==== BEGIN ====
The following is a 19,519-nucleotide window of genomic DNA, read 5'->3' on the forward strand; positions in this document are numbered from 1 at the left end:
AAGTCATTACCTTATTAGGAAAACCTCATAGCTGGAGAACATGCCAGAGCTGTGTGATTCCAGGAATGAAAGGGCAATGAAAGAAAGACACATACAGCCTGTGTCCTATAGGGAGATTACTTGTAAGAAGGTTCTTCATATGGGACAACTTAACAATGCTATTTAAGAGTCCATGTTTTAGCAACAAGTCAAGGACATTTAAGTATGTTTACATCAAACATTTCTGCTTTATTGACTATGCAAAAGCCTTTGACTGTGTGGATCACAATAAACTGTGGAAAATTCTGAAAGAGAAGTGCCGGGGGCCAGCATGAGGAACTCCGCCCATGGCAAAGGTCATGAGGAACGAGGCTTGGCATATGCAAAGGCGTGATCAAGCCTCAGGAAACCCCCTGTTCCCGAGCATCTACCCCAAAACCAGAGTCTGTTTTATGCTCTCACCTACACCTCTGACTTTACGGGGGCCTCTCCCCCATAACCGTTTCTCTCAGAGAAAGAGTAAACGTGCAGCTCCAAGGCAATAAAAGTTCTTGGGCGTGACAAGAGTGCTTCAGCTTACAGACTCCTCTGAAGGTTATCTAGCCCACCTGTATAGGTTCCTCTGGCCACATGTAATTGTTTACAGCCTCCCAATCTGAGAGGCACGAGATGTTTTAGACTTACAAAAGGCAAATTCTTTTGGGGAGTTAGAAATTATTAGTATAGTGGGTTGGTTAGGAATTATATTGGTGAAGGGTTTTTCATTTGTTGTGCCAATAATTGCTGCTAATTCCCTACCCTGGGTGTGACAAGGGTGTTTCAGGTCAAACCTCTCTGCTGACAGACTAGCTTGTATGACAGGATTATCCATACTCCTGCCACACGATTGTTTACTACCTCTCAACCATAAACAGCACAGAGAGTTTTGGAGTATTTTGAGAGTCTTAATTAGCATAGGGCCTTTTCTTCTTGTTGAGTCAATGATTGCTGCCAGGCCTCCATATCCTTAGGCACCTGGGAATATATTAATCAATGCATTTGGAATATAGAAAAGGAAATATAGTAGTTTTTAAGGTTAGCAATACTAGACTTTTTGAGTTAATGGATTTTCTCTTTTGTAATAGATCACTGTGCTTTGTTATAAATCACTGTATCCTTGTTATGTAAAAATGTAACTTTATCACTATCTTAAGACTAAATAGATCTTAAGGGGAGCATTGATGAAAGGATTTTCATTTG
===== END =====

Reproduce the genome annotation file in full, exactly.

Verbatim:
The following is a 19,519-nucleotide window of genomic DNA, read 5'->3' on the forward strand; positions in this document are numbered from 1 at the left end:
AAGTCATTACCTTATTAGGAAAACCTCATAGCTGGAGAACATGCCAGAGCTGTGTGATTCCAGGAATGAAAGGGCAATGAAAGAAAGACACATACAGCCTGTGTCCTATAGGGAGATTACTTGTAAGAAGGTTCTTCATATGGGACAACTTAACAATGCTATTTAAGAGTCCATGTTTTAGCAACAAGTCAAGGACATTTAAGTATGTTTACATCAAACATTTCTGCTTTATTGACTATGCAAAAGCCTTTGACTGTGTGGATCACAATAAACTGTGGAAAATTCTGAAAGAGAAGTGCCGGGGGCCAGCATGAGGAACTCCGCCCATGGCAAAGGTCATGAGGAACGAGGCTTGGCATATGCAAAGGCGTGATCAAGCCTCAGGAAACCCCCTGTTCCCGAGCATCTACCCCAAAACCAGAGTCTGTTTTATGCTCTCACCTACACCTCTGACTTTACGGGGGCCTCTCCCCCATAACCGTTTCTCTCAGAGAAAGAGTAAACGTGCAGCTCCAAGGCAATAAAAGTTCTTGGGCGTGACAAGAGTGCTTCAGCTTACAGACTCCTCTGAAGGTTATCTAGCCCACCTGTATAGGTTCCTCTGGCCACATGTAATTGTTTACAGCCTCCCAATCTGAGAGGCACGAGATGTTTTAGACTTACAAAAGGCAAATTCTTTTGGGGAGTTAGAAATTATTAGTATAGTGGGTTGGTTAGGAATTATATTGGTGAAGGGTTTTTCATTTGTTGTGCCAATAATTGCTGCTAATTCCCTACCCTGGGTGTGACAAGGGTGTTTCAGGTCAAACCTCTCTGCTGACAGACTAGCTTGTATGACAGGATTATCCATACTCCTGCCACACGATTGTTTACTACCTCTCAACCATAAACAGCACAGAGAGTTTTGGAGTATTTTGAGAGTCTTAATTAGCATAGGGCCTTTTCTTCTTGTTGAGTCAATGATTGCTGCCAGGCCTCCATATCCTTAGGCACCTGGGAATATATTAATCAATGCATTTGGAATATAGAAAAGGAAATATAGTAGTTTTTAAGGTTAGCAATACTAGACTTTTTGAGTTAATGGATTTTCTCTTTTGTAATAGATCACTGTGCTTTGTTATAAATCACTGTATCCTTGTTATGTAAAAATGTAACTTTATCACTATCTTAAGACTAAATAGATCTTAAGGGGAGCATTGATGAAAGGATTTTCATTTG